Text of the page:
What I was wondering was where Mr. Marzlock came upon the information about my grandfather’s diner, and if he knows any other information not mentioned in the article. I would like to find some information about a bakery my grandfather owned prior to the diner, which I have a photo of. My father is the young boy in the picture, which was taken around 1920. The back of the photo says the bakery was on Jamaica Avenue, so it might have been in Jamaica, but I always thought the bakery was in Ridgewood. I’d love to find out the name of the bakery.
My grandfather would tell the story about how in those days, the cheesecake was baked as a flatter cake, and that he had a special one-of-a-kind pan made for him that allowed the cheesecake to bake taller and be the size of the cheesecake as we know it today. To his dying day, my father insisted that Grandpa invented the cheesecake at that bakery!
I enjoy the Queens Chronicle, as my family has long standing ties to Eastern Queens. Although I now live in Suffolk County, I like to read about the happenings of Queens.
Almost five months after a fire destroyed Plaza College’s Jackson Heights campus located within the Bruson Building, the school triumphantly opened its new Forest Hills campus with a ribbon-cutting ceremony attended by over 100 people on Friday.
Scores of Plaza College administrators, professors, students and alumni joined elected officials, such as Borough President Melinda Katz, for hors d’oeuvres on the patio and tours of the school’s first floor within the Forest Hills Tower at 118-33 Queens Blvd. to celebrate its move eastward.
More than 200,000 people of Chinese descent live in Queens, a little under 10 percent of the borough’s population.
To better serve that ever-growing community, New York Hospital Queens, in partnership with New York-Presbyterian Hospital, is launching a new health initiative aimed at expanding culturally sensitive hospital services and promoting the use of primary care.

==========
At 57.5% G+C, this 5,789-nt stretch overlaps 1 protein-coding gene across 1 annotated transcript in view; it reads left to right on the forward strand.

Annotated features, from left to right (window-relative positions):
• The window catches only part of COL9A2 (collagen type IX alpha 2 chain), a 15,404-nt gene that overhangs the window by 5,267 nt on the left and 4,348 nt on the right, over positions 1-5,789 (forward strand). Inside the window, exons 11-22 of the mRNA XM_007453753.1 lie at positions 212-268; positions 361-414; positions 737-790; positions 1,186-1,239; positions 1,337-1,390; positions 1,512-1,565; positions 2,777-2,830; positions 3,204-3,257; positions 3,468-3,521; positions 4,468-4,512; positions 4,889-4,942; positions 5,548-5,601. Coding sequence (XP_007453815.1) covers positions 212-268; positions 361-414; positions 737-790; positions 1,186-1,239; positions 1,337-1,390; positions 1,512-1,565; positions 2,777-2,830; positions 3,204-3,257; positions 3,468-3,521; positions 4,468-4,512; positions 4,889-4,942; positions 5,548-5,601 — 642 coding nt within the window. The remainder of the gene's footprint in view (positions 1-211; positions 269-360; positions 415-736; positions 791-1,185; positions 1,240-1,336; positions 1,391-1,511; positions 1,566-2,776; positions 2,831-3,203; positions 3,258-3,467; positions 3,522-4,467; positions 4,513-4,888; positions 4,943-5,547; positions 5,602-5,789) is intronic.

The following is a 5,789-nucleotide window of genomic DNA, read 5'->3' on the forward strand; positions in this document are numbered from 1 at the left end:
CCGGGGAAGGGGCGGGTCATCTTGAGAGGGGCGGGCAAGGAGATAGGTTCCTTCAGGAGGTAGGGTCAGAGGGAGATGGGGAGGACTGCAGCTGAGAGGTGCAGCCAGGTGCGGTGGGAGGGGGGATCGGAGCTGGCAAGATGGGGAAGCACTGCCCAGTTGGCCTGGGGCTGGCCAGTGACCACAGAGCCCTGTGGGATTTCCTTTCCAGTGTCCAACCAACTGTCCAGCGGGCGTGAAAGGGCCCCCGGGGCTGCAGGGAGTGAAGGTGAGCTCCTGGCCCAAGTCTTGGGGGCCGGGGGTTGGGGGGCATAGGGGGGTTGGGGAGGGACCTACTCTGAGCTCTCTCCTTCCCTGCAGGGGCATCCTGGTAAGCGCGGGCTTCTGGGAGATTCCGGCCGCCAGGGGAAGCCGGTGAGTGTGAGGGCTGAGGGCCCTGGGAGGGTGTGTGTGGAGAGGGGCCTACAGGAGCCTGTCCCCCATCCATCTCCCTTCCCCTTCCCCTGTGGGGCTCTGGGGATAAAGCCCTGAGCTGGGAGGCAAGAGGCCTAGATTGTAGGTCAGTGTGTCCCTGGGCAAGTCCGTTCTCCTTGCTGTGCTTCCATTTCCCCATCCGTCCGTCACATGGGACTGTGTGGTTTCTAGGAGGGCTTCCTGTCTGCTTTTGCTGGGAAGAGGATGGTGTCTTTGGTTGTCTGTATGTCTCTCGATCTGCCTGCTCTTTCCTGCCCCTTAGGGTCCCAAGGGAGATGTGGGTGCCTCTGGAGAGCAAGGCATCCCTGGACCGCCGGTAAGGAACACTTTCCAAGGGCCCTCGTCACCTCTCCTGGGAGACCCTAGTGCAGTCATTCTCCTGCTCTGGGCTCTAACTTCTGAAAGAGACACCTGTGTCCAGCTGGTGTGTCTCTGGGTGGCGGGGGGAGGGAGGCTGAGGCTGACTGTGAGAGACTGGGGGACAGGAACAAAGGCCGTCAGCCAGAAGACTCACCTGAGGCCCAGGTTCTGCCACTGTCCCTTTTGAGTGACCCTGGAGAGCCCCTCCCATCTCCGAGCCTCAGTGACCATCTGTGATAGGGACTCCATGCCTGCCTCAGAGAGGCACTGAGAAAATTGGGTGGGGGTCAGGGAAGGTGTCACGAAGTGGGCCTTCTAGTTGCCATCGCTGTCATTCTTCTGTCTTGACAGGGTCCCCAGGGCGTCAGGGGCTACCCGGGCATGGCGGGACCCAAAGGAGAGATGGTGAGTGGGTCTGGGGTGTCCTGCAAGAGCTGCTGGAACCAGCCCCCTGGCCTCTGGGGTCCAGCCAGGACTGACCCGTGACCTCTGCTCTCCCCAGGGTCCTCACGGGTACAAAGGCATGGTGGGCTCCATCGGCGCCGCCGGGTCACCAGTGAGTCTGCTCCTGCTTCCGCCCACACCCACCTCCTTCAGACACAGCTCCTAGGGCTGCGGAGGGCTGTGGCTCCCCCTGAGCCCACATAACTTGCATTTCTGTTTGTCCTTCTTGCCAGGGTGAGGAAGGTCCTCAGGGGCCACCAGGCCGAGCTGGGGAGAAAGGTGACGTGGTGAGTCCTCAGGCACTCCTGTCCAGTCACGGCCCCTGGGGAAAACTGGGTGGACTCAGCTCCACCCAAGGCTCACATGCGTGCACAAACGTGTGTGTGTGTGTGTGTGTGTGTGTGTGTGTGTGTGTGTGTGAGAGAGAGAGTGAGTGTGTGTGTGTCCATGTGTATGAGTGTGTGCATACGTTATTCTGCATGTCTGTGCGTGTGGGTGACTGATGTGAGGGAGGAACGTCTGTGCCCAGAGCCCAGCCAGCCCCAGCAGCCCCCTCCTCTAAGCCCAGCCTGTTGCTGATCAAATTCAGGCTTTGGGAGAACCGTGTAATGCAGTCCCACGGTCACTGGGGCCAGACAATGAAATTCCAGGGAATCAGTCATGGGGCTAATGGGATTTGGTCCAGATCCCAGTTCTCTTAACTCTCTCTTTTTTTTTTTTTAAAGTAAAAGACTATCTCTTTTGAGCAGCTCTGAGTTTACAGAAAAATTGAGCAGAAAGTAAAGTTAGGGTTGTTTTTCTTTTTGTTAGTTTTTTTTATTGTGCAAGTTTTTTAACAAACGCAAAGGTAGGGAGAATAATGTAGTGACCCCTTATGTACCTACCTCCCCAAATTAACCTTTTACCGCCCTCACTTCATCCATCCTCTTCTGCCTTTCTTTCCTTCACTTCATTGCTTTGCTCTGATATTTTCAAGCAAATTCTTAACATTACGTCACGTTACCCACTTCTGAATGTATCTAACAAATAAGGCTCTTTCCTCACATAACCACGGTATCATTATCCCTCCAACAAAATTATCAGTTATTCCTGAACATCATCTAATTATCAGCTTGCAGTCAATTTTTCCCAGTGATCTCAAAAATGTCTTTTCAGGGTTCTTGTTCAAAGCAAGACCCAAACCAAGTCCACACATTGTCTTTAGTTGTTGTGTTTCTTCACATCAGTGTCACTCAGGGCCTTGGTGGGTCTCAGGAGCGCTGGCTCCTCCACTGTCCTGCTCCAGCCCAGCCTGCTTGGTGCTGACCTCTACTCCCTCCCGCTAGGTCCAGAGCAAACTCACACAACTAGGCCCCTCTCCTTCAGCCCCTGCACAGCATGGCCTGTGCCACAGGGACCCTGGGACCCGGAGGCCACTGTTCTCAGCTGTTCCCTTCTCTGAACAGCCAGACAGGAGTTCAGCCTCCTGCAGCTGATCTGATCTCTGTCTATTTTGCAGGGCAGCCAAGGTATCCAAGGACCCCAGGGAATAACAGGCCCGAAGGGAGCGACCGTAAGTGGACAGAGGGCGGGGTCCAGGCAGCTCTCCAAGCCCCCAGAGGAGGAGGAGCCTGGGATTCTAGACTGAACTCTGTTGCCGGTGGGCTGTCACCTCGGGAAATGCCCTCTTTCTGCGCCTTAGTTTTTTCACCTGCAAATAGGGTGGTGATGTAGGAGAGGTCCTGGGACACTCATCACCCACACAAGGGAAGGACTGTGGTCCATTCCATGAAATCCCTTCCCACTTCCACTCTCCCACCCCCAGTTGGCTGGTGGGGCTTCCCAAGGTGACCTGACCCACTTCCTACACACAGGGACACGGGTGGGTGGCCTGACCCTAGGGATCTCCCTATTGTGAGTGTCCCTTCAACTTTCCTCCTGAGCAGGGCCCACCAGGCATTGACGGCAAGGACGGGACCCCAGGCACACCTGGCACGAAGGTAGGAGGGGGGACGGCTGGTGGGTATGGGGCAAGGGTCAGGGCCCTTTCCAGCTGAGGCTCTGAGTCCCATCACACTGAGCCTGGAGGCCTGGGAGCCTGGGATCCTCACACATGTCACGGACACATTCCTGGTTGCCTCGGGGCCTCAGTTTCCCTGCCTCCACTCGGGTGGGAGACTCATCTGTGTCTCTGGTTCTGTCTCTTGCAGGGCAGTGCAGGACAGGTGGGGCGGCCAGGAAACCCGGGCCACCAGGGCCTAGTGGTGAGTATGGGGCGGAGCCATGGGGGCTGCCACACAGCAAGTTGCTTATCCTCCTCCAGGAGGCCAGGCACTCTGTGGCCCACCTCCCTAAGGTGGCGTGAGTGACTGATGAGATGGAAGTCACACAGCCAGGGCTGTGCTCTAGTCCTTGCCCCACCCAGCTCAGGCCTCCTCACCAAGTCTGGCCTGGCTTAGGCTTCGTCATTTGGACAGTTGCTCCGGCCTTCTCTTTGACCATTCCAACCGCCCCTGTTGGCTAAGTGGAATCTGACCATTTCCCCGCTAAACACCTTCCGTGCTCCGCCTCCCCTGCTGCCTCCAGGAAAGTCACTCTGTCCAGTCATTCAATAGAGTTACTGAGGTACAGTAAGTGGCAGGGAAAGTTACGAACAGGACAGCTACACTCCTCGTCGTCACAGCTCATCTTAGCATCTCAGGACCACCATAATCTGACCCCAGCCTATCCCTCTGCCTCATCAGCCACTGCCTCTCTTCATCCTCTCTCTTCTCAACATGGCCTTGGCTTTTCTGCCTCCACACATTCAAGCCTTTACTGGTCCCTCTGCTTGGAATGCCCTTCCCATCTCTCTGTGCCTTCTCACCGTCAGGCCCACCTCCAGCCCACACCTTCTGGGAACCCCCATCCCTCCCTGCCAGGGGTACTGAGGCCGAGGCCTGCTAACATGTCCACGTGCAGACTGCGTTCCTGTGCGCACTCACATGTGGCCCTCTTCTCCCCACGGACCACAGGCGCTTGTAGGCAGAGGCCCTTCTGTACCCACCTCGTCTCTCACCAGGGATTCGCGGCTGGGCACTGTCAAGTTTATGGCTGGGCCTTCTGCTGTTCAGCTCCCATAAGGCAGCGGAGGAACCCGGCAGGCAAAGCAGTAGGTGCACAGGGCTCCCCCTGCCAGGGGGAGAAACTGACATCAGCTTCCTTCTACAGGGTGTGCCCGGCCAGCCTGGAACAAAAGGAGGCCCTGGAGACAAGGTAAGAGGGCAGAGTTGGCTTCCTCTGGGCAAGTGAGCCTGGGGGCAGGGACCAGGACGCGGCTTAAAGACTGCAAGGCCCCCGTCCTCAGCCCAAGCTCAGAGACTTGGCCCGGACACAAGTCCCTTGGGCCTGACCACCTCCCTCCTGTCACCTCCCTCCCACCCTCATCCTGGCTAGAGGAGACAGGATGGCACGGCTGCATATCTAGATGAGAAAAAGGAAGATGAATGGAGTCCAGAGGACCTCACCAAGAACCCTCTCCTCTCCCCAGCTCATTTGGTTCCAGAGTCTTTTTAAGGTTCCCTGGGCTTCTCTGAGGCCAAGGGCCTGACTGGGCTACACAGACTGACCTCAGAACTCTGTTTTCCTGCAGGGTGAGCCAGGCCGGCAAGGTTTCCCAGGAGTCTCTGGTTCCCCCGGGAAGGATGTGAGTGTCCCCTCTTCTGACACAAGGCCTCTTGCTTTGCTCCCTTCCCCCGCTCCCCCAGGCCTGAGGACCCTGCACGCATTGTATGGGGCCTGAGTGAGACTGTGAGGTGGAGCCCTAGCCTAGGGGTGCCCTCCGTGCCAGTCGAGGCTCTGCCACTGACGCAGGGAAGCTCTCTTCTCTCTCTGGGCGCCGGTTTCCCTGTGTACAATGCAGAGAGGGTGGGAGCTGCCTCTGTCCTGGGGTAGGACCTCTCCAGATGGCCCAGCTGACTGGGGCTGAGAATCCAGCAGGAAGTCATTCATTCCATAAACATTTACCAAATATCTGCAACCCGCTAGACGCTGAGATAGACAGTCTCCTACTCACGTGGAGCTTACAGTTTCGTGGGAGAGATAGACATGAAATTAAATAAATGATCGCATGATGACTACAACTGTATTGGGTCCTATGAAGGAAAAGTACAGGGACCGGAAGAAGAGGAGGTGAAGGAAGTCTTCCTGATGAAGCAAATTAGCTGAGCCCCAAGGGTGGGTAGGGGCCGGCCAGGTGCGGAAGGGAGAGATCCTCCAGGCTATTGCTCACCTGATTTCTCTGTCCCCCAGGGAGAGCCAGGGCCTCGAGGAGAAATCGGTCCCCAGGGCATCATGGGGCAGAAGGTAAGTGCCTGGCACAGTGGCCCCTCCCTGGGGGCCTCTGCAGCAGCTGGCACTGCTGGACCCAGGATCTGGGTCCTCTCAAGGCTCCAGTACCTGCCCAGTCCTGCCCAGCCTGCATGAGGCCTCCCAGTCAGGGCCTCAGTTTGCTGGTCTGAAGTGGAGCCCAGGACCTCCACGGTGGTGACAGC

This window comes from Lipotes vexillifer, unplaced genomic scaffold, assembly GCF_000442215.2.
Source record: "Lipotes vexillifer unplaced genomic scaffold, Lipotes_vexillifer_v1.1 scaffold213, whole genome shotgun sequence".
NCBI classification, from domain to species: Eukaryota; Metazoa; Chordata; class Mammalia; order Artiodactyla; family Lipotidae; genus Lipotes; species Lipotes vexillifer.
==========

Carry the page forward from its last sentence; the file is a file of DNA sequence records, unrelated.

District Manager Mary Ann Carey, left, honored by Community Board 9 Chairman Ralph Gonzalez and officials, state Sen. Joe Addabbo, back row left, Assemblyman Mike Miller, Borough President Melinda Katz, Assemblyman David Weprin and Councilman Eric Ulrich at her last CB 9 meeting after 30 years as district manager on Tuesday in Richmond Hill.
It was the end of an era at Community Board 9 Tuesday night.
Longtime District Manager Mary Ann Carey was honored for decades of service at her last meeting in the position she has held since Ed Koch was mayor and Donald Manes was borough president.
Anticipated to be a nail-biter, the Democratic primary race for state Senate in the 11th District, which covers much of Northeast Queens, did not disappoint.
Shortly after midnight on Tuesday, various sources, including The New York Times and NY 1, indicated that, with 95 percent of the precincts reporting, incumbent Tony Avella led challenger John Liu 52.2 percent to 47.8 percent.
Former Councilman Leroy Comrie on Tuesday locked up about the only political endorsement he did not yet have.
And it was the big one.
Former city Comptroller John Liu, left center, joined by Assemblyman David Weprin, outlined his proposals to increase services and benefits to members of the state’s growing population of military veterans last week at the Korean War Memorial in Kissena Park.
Chris Moss, running for lieutenant governor with Republican gubernatorial candidate Rob Astorino, headlined the list of statewide and Congressional candidates speaking Tuesday night at a meeting of the Queens Village Republican Club.
And the Chemung County sheriff said he and Astorino feel quite at home in New York City.
Assemblyman David Weprin, left, and Congressman Gregory Meeks, right, were among the score of Democratic political luminaries who came out in force on Tuesday to show their support for Leroy Comrie in his race in the 14th State Senate District.